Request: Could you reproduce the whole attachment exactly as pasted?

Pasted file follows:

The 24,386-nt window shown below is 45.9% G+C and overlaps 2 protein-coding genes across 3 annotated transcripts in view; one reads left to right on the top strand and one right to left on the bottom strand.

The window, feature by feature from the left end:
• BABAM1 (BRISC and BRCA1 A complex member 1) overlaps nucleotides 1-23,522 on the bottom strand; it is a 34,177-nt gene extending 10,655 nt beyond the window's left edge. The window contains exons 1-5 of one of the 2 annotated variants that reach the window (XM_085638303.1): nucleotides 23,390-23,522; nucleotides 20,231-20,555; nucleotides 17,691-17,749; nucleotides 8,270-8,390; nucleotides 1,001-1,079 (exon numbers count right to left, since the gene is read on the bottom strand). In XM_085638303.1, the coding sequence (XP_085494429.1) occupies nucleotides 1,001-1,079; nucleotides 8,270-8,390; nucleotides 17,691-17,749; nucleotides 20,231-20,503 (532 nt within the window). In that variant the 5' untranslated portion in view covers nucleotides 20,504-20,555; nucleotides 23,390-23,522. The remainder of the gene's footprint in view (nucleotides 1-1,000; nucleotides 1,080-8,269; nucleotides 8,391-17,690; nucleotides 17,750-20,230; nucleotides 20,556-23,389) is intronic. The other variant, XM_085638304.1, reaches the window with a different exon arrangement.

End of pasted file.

The 24,386-nt window shown below is 45.9% G+C and overlaps 2 protein-coding genes across 3 annotated transcripts in view; one reads left to right on the top strand and one right to left on the bottom strand.

The window, feature by feature from the left end:
• BABAM1 (BRISC and BRCA1 A complex member 1) overlaps nucleotides 1-23,522 on the bottom strand; it is a 34,177-nt gene extending 10,655 nt beyond the window's left edge. The window contains exons 1-5 of one of the 2 annotated variants that reach the window (XM_085638303.1): nucleotides 23,390-23,522; nucleotides 20,231-20,555; nucleotides 17,691-17,749; nucleotides 8,270-8,390; nucleotides 1,001-1,079 (exon numbers count right to left, since the gene is read on the bottom strand). In XM_085638303.1, the coding sequence (XP_085494429.1) occupies nucleotides 1,001-1,079; nucleotides 8,270-8,390; nucleotides 17,691-17,749; nucleotides 20,231-20,503 (532 nt within the window). In that variant the 5' untranslated portion in view covers nucleotides 20,504-20,555; nucleotides 23,390-23,522. The remainder of the gene's footprint in view (nucleotides 1-1,000; nucleotides 1,080-8,269; nucleotides 8,391-17,690; nucleotides 17,750-20,230; nucleotides 20,556-23,389) is intronic. The other variant, XM_085638304.1, reaches the window with a different exon arrangement.